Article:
Prolific artist Phillip Hyman spreads the love underground 

Art Machine

"I don't see like normal people," Phillip Hyman says. "I see opportunities for artwork everywhere." From alleyways to bars, festivals to galleries, and even the second story of the Read Brothers building on King Street, his eyes are always searching for the next place to make and show art. Hyman's latest focus is Jimbo's Rock Lounge, where he's in the midst of hosting the Eyeball Art Show series on the first and third Thursdays of every month.

A native of Charleston, Hyman started making art in the third grade. His young classmates saved their lunch money so they could buy his portraits. By fifth grade, his teachers were commissioning him to paint the covers of their masters theses.

Nowadays Hyman looks more like a pro wrestler than an artist. With a partly shaved head and long braid of blond hair hanging down his back, the buff 52-year-old is often called "the Machine." Best known for his inventive installation pieces like the 23-foot T-Rex he created for the IMAX theater and the six-foot cake he built for the City Paper's 10-year anniversary issue, Hyman says, "I can't turn it off. I only need four hours of sleep, and sometimes I'll paint three paintings in one night." Hyman's artistic range includes murals, graffiti, house restoration, and stencils. "My art comes freely and without effort," he says. "I just try to get out of the way."

In his spare time, Hyman also curates underground art shows. Exhibiting artists range from 9 to 60 years old, and many of them have never shown their work in public. Hyman's one condition for the shows is that they are free and open to the public. There is no submission or jury process because he says, "Who am I to say what is good art or to decide who is a good artist?" He takes pleasure in knowing that he's providing unknown artists with a jumping off place so their art can reach a wider audience.

Hyman describes his process as the way a child will knock on your door and ask for their friend to come out and play. He sees art as a tool to educate and bring social change. "I'm relatively poor, but rich with the life experiences of making a difference through art," he says. Driven by the desire to create more venues for underground art in Charleston, he is a well-known go-to man for artists looking to gain exposure. One of his more successful exhibits is The Suitcase Show, which is now in its fourth year. "I'll do any medium, from installation to abstract expressionism," Hyman says. An example is this year's Edgar Allen Poe Fest, which included an interactive installation from Hyman.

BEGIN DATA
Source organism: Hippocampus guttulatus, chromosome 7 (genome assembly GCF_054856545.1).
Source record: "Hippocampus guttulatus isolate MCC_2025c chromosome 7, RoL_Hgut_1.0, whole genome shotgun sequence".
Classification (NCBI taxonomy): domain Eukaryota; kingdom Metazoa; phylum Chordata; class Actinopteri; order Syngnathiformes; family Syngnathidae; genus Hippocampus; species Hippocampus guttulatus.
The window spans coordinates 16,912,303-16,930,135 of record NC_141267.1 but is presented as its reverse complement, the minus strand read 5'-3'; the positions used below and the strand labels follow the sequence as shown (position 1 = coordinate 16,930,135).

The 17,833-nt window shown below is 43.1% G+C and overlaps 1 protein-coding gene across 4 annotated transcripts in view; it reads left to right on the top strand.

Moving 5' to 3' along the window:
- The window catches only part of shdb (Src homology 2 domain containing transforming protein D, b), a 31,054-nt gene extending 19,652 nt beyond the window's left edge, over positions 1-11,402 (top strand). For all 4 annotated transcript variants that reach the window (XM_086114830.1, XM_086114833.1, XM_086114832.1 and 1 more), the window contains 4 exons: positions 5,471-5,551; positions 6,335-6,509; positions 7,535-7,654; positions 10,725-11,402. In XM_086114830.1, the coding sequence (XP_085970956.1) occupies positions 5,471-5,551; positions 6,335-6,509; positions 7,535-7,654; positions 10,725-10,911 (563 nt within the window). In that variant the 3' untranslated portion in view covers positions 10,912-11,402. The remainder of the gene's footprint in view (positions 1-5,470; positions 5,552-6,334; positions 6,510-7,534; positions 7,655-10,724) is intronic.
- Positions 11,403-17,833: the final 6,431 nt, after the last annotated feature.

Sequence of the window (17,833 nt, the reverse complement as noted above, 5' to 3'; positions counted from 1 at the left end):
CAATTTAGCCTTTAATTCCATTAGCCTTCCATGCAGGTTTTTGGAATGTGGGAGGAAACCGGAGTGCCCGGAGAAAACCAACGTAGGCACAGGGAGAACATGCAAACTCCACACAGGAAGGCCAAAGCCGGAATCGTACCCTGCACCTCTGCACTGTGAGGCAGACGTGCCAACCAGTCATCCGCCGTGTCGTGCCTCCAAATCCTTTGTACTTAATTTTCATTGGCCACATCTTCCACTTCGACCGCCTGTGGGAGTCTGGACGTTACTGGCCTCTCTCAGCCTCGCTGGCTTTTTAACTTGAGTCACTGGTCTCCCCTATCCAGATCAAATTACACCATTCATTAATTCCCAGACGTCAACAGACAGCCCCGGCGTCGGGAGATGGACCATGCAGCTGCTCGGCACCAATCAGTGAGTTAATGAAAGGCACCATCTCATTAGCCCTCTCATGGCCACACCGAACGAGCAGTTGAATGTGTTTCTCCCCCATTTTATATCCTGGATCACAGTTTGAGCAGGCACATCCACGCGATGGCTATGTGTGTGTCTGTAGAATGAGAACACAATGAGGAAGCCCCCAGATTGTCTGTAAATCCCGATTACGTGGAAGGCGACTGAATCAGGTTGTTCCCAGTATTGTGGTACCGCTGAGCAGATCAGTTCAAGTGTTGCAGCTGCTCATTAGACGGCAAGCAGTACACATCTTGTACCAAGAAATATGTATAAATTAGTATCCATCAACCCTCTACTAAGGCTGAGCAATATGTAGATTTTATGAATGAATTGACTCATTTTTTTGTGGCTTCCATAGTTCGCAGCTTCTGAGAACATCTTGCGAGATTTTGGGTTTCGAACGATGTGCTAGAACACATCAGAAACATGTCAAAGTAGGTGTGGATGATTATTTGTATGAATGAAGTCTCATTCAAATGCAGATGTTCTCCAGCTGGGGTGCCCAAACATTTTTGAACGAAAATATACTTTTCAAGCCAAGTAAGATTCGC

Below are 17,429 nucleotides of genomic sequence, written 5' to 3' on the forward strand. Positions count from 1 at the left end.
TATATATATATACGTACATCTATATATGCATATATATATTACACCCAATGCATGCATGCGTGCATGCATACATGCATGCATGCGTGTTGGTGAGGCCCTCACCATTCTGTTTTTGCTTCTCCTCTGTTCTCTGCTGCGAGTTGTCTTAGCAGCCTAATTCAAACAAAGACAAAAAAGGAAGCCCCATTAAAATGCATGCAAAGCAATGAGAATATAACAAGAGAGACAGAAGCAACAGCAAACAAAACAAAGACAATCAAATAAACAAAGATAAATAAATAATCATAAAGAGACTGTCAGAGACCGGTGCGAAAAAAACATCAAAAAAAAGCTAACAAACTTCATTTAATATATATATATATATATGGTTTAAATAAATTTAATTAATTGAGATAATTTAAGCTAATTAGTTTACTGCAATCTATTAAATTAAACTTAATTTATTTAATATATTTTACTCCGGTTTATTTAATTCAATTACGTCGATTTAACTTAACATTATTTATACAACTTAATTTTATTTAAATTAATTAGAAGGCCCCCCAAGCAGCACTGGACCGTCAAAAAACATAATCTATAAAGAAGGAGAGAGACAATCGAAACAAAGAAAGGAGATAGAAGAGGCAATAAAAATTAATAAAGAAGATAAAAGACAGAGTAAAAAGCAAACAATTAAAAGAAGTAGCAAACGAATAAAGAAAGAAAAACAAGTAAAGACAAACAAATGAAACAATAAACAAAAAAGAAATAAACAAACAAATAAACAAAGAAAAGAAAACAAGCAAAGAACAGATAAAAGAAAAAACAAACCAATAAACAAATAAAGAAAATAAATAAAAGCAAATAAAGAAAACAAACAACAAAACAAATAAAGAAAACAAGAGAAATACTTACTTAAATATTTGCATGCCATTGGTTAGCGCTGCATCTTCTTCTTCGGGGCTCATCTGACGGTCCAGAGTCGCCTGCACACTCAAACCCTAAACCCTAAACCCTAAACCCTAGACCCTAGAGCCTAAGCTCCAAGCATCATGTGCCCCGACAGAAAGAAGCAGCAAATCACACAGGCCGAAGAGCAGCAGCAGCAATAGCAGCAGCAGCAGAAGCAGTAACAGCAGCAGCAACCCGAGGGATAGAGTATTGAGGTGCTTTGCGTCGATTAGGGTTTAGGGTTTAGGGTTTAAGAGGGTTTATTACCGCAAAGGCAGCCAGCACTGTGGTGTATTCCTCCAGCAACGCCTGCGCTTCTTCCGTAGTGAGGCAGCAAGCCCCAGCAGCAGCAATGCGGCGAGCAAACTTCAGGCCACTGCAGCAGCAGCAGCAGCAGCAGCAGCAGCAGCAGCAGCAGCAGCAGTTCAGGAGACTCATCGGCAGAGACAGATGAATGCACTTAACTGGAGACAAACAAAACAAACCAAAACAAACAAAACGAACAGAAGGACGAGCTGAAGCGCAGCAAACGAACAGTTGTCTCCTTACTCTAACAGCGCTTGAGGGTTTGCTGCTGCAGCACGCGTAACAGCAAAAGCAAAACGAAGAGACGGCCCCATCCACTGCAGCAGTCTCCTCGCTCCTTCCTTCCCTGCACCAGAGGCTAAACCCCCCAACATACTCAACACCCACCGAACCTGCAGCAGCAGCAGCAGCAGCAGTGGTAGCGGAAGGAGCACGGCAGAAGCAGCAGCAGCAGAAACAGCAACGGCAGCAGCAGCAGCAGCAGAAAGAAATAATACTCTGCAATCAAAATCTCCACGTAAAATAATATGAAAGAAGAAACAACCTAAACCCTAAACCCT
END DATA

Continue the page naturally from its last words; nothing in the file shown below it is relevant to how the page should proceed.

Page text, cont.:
His list of projects is exhaustive, and it almost doesn't come as a surprise when he describes the heart attack he had two years ago. Hyman passed out in the middle of an exhibit and woke up in the hospital. "Everyone in my family has died once," he laughs, but his eyes aren't smiling. Ten years ago, he was on a ladder in Marion Square hanging lights when he got a call from the hospital saying his pregnant wife, Kay, was in danger. After an emergency caesarian section, their daughter was born 14 weeks early weighing 2 pounds. She is now a healthy 10-year-old who will dress as Alice in Wonderland's white queen for Halloween. "My best piece of art," he says.

The bi-monthly Eyeball Art Show at Jimbo's Rock Lounge features two artists with an acoustic act or a garage band. Up next on the roster is Erin Eckman and Paula Woodworth with music from Jordan Igoe on Nov. 4. In December, the theme of the exhibit will be flight — think birds, flying machines, and flight from persecution. He also has two upcoming shows at the Mill. "I always make my own opportunities," Hyman says of the broad reach of his exhibits.

Hyman wants art to touch as many people as it can, unfolding again and again in a domino effect. Art lovers are fortunate that this "machine" calls Charleston home.

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